The BougeRV fridge looks like a generic ABS plastic 12V refrigerator. However, it seems pretty solid – but doesn’t feel as rugged as our (much more expensive) ARB 50L refrigerator.
The top of the fridge has a latch on one side, and a touchpad control panel on the other. The way this is configured is actually kind of annoying, because the control panel is on the opposite side from the lid opening.
We keep our fridge between our front seats in our van, and to reach the control panel on the BougeRV we need to lean all the way over the fridge and adjust the controls upside down. This also makes it harder to keep tabs on temperature. This isn’t necessarily a huge deal, but the controls really should be on the same side as the latch for better usability (or at least oriented towards the latch).
The interior of the fridge contains two compartments – a 10L “refrigerator” compartment and a 40L “freezer” compartment. How you actually use the compartments depends on your temperature settings. Set it low enough, and they’ll both function as a freezer. Set it high enough, and you’ll have two fridge compartments (one colder than the other).
The larger compartment has a removable basket with a divider, which is pretty standard on fridges like this. There’s also an interior LED light that turns on when the lid is open – which is always helpful when you’re grabbing that midnight snack.
Dimensions are an important consideration when incorporating a fridge into your van build. And the BougeRV fridge has a different dimensional form factor than most vanlife refrigerators we’ve seen.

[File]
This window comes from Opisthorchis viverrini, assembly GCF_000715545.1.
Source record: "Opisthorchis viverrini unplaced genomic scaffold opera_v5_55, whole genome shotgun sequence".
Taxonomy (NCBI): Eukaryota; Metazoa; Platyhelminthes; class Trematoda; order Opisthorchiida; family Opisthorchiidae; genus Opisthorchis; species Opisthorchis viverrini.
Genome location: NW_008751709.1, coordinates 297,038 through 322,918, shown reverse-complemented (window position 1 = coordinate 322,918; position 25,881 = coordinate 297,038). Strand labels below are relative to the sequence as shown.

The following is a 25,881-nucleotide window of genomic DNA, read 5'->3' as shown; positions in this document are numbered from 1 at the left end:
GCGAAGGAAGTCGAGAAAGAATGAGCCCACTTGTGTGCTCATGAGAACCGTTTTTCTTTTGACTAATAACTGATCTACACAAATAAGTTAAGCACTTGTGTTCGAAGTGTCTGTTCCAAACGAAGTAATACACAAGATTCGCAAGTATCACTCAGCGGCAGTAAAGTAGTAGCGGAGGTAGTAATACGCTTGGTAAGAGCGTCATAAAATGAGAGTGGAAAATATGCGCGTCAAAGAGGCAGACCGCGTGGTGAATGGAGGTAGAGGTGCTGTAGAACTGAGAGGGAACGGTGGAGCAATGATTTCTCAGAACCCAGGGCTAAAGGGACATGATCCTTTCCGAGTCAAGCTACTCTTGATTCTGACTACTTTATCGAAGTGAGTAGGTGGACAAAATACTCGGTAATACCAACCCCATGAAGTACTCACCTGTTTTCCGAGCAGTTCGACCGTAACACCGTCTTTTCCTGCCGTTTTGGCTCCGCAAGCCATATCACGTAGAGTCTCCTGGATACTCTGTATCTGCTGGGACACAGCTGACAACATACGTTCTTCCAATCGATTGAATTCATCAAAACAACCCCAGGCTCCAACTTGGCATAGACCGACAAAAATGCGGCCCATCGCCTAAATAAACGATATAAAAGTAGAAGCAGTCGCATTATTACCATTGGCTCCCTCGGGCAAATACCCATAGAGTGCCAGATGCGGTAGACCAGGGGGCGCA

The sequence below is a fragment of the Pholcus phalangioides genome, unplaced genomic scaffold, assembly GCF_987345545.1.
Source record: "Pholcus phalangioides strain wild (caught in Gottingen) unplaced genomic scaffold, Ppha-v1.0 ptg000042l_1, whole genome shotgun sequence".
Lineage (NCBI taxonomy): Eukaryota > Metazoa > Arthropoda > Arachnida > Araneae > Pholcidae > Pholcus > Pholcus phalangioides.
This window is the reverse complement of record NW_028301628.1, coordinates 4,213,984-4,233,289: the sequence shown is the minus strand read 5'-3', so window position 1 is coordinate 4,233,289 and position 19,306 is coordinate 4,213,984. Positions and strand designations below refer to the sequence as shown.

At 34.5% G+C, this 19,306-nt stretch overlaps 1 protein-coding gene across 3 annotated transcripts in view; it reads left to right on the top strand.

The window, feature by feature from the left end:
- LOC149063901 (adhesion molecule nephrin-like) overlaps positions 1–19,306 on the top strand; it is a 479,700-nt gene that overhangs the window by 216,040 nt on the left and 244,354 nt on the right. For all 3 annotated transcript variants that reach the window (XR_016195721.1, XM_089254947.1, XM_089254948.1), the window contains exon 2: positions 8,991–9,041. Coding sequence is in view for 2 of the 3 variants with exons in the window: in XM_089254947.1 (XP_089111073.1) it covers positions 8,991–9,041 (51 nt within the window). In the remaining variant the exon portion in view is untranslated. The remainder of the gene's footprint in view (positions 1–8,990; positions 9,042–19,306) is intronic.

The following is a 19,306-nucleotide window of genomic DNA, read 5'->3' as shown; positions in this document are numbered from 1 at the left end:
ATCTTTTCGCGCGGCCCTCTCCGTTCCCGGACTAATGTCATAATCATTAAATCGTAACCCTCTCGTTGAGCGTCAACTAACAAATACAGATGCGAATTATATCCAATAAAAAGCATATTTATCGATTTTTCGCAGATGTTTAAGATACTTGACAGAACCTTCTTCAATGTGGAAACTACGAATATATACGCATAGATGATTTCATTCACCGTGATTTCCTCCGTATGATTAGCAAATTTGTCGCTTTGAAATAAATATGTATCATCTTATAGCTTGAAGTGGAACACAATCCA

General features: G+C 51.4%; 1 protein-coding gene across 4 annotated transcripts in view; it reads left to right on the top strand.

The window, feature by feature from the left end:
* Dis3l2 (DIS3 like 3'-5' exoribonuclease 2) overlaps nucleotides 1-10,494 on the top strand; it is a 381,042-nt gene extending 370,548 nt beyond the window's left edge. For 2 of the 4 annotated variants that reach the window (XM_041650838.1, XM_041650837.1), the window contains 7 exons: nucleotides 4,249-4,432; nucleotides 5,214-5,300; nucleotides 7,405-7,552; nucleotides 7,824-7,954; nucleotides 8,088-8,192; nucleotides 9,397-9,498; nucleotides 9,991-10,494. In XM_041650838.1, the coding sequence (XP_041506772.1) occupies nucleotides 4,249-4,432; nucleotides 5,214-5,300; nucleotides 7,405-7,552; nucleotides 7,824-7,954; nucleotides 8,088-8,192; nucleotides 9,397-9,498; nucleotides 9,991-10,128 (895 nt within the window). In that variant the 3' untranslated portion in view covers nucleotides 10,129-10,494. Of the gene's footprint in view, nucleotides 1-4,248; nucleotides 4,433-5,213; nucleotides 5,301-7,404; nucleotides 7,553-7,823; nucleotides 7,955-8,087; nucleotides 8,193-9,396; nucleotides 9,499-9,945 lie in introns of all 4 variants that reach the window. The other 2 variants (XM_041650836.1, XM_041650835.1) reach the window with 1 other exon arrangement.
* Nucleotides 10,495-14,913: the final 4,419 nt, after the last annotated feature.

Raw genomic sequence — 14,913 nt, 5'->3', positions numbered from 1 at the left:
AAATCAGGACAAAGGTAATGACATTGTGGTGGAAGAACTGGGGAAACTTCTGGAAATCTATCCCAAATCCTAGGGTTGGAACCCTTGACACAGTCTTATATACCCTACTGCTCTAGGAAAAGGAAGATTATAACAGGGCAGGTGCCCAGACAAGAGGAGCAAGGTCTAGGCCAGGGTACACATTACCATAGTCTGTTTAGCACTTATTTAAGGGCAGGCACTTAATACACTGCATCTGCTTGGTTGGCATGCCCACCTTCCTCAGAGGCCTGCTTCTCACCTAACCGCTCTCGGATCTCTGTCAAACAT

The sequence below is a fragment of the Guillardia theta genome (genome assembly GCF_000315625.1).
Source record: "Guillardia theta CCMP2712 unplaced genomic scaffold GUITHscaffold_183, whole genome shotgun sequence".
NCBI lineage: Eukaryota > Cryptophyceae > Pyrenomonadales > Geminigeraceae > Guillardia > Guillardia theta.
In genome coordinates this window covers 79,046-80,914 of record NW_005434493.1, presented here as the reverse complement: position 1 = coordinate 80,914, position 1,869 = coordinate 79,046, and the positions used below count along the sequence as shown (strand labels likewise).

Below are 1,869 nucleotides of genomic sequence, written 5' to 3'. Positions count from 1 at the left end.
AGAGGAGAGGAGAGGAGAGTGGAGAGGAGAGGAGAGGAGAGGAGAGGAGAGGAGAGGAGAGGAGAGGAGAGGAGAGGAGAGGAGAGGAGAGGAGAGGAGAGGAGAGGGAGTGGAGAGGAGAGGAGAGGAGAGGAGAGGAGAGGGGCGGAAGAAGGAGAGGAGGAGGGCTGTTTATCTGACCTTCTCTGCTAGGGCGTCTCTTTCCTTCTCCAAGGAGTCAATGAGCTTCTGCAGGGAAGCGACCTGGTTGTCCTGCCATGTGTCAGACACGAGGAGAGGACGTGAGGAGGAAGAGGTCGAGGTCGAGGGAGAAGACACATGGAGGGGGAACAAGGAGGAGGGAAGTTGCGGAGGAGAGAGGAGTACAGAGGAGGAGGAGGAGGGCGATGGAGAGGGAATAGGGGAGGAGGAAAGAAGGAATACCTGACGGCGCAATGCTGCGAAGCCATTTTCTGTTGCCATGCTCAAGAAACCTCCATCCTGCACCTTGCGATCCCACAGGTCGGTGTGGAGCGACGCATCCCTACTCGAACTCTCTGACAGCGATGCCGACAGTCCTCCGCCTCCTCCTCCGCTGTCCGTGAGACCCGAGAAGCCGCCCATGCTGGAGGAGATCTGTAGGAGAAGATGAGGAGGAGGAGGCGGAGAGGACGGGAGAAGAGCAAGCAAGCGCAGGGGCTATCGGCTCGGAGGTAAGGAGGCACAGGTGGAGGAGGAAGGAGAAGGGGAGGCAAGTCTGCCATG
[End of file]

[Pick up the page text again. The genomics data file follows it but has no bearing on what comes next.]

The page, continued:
Most 12V refrigerators are slightly wider than they are tall, or at least close to the same. The BougeRV, on the other hand, is significantly taller than it is wide.
Here are the exact dimensions that we measured:
- Exterior dimensions: 22.75” long (26” with handles attached) x 13” wide x 21” tall
That’s at least a couple inches taller than equivalent-size fridges from other brands – which, again, tend to be wider than they are tall.
This is all a matter of personal preference and how these dimensions work with your build. A narrower/taller fridge will save you a little bit of floor space. However, it will also be a bit more difficult to dig things out of the bottom of the fridge, since the food compartments are also deeper and narrower.
Features & Specs
Aside from the design and dimensional specs we mentioned above, there are several other features to note.
- Max and Eco modes. Max mode gets you fast and powerful cooling at the expense of greater power consumption. Eco mode gets you better power consumption at the expense of some cooling performance.
- Temp range: -4F to 50F. This means you can set your fridge to be a super deep freezer, or to keep several bottles of wine just chilled.
- Three battery protection modes. This turns the fridge off when your batteries hit a certain voltage, so that you don’t drain your batteries. The BougeRV fridge features three modes (Low/Medium/High) so that you can customize the cut in/cut out voltages to your needs.